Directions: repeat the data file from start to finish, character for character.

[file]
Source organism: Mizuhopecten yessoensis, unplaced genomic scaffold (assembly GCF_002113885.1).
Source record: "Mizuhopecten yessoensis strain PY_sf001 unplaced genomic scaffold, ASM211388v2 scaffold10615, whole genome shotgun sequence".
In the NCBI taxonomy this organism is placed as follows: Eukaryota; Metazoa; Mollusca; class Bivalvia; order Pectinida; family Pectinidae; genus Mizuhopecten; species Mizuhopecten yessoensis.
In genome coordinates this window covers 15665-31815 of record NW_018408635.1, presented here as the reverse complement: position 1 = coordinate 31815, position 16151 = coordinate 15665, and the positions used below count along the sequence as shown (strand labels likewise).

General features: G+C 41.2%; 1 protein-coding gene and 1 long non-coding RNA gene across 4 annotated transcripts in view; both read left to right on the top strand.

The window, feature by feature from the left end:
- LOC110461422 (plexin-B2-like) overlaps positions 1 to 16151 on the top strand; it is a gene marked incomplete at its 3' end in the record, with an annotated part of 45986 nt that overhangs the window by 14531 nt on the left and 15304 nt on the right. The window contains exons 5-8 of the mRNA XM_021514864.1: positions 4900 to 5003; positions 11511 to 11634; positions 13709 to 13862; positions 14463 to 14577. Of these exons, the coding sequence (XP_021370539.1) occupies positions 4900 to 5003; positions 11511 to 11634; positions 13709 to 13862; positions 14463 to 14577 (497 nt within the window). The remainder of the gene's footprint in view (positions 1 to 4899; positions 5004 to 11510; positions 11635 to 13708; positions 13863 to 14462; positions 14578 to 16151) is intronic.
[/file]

Source organism: Mizuhopecten yessoensis, unplaced genomic scaffold (assembly GCF_002113885.1).
Source record: "Mizuhopecten yessoensis strain PY_sf001 unplaced genomic scaffold, ASM211388v2 scaffold10615, whole genome shotgun sequence".
In the NCBI taxonomy this organism is placed as follows: Eukaryota; Metazoa; Mollusca; class Bivalvia; order Pectinida; family Pectinidae; genus Mizuhopecten; species Mizuhopecten yessoensis.
In genome coordinates this window covers 15665-31815 of record NW_018408635.1, presented here as the reverse complement: position 1 = coordinate 31815, position 16151 = coordinate 15665, and the positions used below count along the sequence as shown (strand labels likewise).

General features: G+C 41.2%; 1 protein-coding gene and 1 long non-coding RNA gene across 4 annotated transcripts in view; both read left to right on the top strand.

The window, feature by feature from the left end:
- LOC110461422 (plexin-B2-like) overlaps positions 1 to 16151 on the top strand; it is a gene marked incomplete at its 3' end in the record, with an annotated part of 45986 nt that overhangs the window by 14531 nt on the left and 15304 nt on the right. The window contains exons 5-8 of the mRNA XM_021514864.1: positions 4900 to 5003; positions 11511 to 11634; positions 13709 to 13862; positions 14463 to 14577. Of these exons, the coding sequence (XP_021370539.1) occupies positions 4900 to 5003; positions 11511 to 11634; positions 13709 to 13862; positions 14463 to 14577 (497 nt within the window). The remainder of the gene's footprint in view (positions 1 to 4899; positions 5004 to 11510; positions 11635 to 13708; positions 13863 to 14462; positions 14578 to 16151) is intronic.